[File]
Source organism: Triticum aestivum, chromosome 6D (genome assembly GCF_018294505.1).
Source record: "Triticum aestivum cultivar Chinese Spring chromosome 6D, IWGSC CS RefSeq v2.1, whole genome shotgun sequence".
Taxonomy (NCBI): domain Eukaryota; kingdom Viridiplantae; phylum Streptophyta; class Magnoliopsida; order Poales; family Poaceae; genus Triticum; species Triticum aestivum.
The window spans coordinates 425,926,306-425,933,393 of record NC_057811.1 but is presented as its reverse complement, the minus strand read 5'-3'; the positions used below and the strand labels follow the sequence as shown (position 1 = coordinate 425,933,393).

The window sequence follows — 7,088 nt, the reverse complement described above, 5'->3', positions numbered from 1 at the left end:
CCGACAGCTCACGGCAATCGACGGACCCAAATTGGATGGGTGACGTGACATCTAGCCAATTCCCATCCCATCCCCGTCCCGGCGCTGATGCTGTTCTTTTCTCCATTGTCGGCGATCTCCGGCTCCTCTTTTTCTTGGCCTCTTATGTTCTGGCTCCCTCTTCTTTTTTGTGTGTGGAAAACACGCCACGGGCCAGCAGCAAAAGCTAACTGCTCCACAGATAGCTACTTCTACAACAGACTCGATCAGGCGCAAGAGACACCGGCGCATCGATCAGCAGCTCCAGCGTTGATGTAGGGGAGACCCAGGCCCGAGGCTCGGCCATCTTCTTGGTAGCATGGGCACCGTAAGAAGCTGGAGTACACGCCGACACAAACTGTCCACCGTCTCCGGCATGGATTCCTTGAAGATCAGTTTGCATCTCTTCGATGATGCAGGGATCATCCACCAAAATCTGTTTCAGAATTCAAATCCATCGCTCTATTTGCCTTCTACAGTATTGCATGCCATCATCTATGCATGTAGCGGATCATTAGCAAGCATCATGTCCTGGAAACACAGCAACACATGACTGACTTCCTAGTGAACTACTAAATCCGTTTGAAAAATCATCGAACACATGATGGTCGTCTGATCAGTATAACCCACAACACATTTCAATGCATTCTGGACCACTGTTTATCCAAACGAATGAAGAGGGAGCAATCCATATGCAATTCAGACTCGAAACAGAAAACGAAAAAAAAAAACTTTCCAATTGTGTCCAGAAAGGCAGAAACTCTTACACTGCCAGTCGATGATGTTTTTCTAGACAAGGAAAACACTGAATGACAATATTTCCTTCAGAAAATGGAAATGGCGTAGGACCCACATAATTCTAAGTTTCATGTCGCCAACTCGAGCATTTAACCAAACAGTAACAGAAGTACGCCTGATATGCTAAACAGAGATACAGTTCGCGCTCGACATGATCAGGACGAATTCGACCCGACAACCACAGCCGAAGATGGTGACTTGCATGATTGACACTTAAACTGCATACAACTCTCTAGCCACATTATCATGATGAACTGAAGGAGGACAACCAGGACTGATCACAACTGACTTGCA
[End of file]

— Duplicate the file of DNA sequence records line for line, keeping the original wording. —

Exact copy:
Source organism: Triticum aestivum, chromosome 6D (genome assembly GCF_018294505.1).
Source record: "Triticum aestivum cultivar Chinese Spring chromosome 6D, IWGSC CS RefSeq v2.1, whole genome shotgun sequence".
Taxonomy (NCBI): domain Eukaryota; kingdom Viridiplantae; phylum Streptophyta; class Magnoliopsida; order Poales; family Poaceae; genus Triticum; species Triticum aestivum.
The window spans coordinates 425,926,306-425,933,393 of record NC_057811.1 but is presented as its reverse complement, the minus strand read 5'-3'; the positions used below and the strand labels follow the sequence as shown (position 1 = coordinate 425,933,393).

The window sequence follows — 7,088 nt, the reverse complement described above, 5'->3', positions numbered from 1 at the left end:
CCGACAGCTCACGGCAATCGACGGACCCAAATTGGATGGGTGACGTGACATCTAGCCAATTCCCATCCCATCCCCGTCCCGGCGCTGATGCTGTTCTTTTCTCCATTGTCGGCGATCTCCGGCTCCTCTTTTTCTTGGCCTCTTATGTTCTGGCTCCCTCTTCTTTTTTGTGTGTGGAAAACACGCCACGGGCCAGCAGCAAAAGCTAACTGCTCCACAGATAGCTACTTCTACAACAGACTCGATCAGGCGCAAGAGACACCGGCGCATCGATCAGCAGCTCCAGCGTTGATGTAGGGGAGACCCAGGCCCGAGGCTCGGCCATCTTCTTGGTAGCATGGGCACCGTAAGAAGCTGGAGTACACGCCGACACAAACTGTCCACCGTCTCCGGCATGGATTCCTTGAAGATCAGTTTGCATCTCTTCGATGATGCAGGGATCATCCACCAAAATCTGTTTCAGAATTCAAATCCATCGCTCTATTTGCCTTCTACAGTATTGCATGCCATCATCTATGCATGTAGCGGATCATTAGCAAGCATCATGTCCTGGAAACACAGCAACACATGACTGACTTCCTAGTGAACTACTAAATCCGTTTGAAAAATCATCGAACACATGATGGTCGTCTGATCAGTATAACCCACAACACATTTCAATGCATTCTGGACCACTGTTTATCCAAACGAATGAAGAGGGAGCAATCCATATGCAATTCAGACTCGAAACAGAAAACGAAAAAAAAAAACTTTCCAATTGTGTCCAGAAAGGCAGAAACTCTTACACTGCCAGTCGATGATGTTTTTCTAGACAAGGAAAACACTGAATGACAATATTTCCTTCAGAAAATGGAAATGGCGTAGGACCCACATAATTCTAAGTTTCATGTCGCCAACTCGAGCATTTAACCAAACAGTAACAGAAGTACGCCTGATATGCTAAACAGAGATACAGTTCGCGCTCGACATGATCAGGACGAATTCGACCCGACAACCACAGCCGAAGATGGTGACTTGCATGATTGACACTTAAACTGCATACAACTCTCTAGCCACATTATCATGATGAACTGAAGGAGGACAACCAGGACTGATCACAACTGACTTGCA